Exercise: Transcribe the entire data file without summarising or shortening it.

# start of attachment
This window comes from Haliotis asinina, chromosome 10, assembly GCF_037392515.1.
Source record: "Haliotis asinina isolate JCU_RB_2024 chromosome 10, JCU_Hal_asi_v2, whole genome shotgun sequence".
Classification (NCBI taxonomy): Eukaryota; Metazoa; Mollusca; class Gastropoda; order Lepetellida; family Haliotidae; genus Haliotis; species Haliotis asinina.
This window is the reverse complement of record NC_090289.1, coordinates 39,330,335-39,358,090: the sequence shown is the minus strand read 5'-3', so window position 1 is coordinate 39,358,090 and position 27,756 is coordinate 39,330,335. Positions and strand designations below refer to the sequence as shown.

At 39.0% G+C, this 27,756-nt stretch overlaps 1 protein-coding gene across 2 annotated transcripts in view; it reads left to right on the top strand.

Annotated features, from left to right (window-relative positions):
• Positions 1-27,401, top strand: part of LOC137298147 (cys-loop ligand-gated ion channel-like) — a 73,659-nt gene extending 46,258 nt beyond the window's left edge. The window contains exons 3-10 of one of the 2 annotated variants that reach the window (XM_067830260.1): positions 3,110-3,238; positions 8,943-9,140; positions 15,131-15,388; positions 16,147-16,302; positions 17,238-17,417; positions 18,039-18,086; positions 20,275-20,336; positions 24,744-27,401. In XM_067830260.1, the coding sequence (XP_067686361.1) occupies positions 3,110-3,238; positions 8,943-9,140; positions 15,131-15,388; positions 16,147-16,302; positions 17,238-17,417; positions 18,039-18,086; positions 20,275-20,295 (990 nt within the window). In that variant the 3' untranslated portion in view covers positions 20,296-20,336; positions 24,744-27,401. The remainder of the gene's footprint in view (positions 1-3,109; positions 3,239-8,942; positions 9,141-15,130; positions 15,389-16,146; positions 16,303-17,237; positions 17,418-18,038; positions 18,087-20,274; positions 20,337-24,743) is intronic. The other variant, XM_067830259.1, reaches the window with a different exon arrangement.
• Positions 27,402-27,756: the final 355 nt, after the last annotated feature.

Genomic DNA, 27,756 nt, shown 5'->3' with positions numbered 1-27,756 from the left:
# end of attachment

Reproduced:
This window comes from Haliotis asinina, chromosome 10, assembly GCF_037392515.1.
Source record: "Haliotis asinina isolate JCU_RB_2024 chromosome 10, JCU_Hal_asi_v2, whole genome shotgun sequence".
Classification (NCBI taxonomy): Eukaryota; Metazoa; Mollusca; class Gastropoda; order Lepetellida; family Haliotidae; genus Haliotis; species Haliotis asinina.
This window is the reverse complement of record NC_090289.1, coordinates 39,330,335-39,358,090: the sequence shown is the minus strand read 5'-3', so window position 1 is coordinate 39,358,090 and position 27,756 is coordinate 39,330,335. Positions and strand designations below refer to the sequence as shown.

At 39.0% G+C, this 27,756-nt stretch overlaps 1 protein-coding gene across 2 annotated transcripts in view; it reads left to right on the top strand.

Annotated features, from left to right (window-relative positions):
• Positions 1-27,401, top strand: part of LOC137298147 (cys-loop ligand-gated ion channel-like) — a 73,659-nt gene extending 46,258 nt beyond the window's left edge. The window contains exons 3-10 of one of the 2 annotated variants that reach the window (XM_067830260.1): positions 3,110-3,238; positions 8,943-9,140; positions 15,131-15,388; positions 16,147-16,302; positions 17,238-17,417; positions 18,039-18,086; positions 20,275-20,336; positions 24,744-27,401. In XM_067830260.1, the coding sequence (XP_067686361.1) occupies positions 3,110-3,238; positions 8,943-9,140; positions 15,131-15,388; positions 16,147-16,302; positions 17,238-17,417; positions 18,039-18,086; positions 20,275-20,295 (990 nt within the window). In that variant the 3' untranslated portion in view covers positions 20,296-20,336; positions 24,744-27,401. The remainder of the gene's footprint in view (positions 1-3,109; positions 3,239-8,942; positions 9,141-15,130; positions 15,389-16,146; positions 16,303-17,237; positions 17,418-18,038; positions 18,087-20,274; positions 20,337-24,743) is intronic. The other variant, XM_067830259.1, reaches the window with a different exon arrangement.
• Positions 27,402-27,756: the final 355 nt, after the last annotated feature.

Genomic DNA, 27,756 nt, shown 5'->3' with positions numbered 1-27,756 from the left: